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Lampworking is a type of glasswork that uses a torch to melt rods of glass and manipulates it by use of tools and gravity. Although the art form has been practiced since ancient times, it became widely practiced in Murano, Italy in the 14th century. Early lampworking was done in the flame of an oil lamp, with the artist blowing air into the flame through a pipe - thus the name-lampwork! .
Lampworking can be done with many types of glass, but the most common are soda-lime glass - sometimes called "soft glass" - and borosilicate glass often called "hard glass." Different colors of glass must be carefully selected for compatibility with each other, both chemically (more of a concern with soft glass than borosilicate) and in terms of coefficient of thermal expansion (COE) Borosilicate glass is considered more forgiving to work with, as its lower COE makes it less apt to crack during flameworking than soda-lime glass. However, it has a narrower working temperature range than soda-lime glass, has fewer available colors, and is considerably more expensive. Also, its working range is at higher temperatures than soda-lime glass, requiring larger torches and the use of oxygen instead of air. In addition to producing a hotter flame, the use of pure oxygen allows more control over the flame's oxidizing or reducing properties, which is necessary because some coloring chemicals in borosilicate glass react with any remaining oxygen in the flame either to produce the desired final color or to discolor if extra oxygen is present.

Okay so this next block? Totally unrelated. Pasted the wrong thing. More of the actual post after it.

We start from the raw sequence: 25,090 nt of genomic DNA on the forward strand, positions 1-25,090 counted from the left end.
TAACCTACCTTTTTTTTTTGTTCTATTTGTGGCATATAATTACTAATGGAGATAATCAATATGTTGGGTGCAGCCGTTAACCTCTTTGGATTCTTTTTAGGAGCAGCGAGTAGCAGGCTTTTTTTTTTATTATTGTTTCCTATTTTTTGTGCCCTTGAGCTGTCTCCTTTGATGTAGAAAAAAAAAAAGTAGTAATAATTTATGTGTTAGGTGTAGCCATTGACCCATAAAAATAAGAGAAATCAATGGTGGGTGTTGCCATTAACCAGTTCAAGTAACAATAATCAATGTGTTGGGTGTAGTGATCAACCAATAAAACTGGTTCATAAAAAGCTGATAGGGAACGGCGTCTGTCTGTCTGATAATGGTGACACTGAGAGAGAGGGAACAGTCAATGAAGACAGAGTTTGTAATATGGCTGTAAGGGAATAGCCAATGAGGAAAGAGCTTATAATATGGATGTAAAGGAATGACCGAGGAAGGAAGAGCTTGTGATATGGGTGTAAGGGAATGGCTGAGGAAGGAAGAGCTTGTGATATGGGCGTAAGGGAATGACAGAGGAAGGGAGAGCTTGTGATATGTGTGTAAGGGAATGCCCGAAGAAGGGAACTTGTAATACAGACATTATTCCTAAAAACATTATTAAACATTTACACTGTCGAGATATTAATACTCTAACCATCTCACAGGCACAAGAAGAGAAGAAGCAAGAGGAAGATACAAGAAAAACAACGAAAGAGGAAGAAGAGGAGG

Lampworked beads (with the exception of Asian and African beadmaking) have generally been the provenance of Italian, and, later, Bohemian lampworkers for the last four hundred years or so who kept the techniques secret. Thirty or so years ago, some American artists started experimenting with the form. Their early efforts, by today's standards, were crude, as there was almost no documentation, and none of the modern tools. However, they shared their information, and some of them started small businesses developing tools, torches and other equipment. This group eventually formed the basis for the International Society of Glass Beadmakers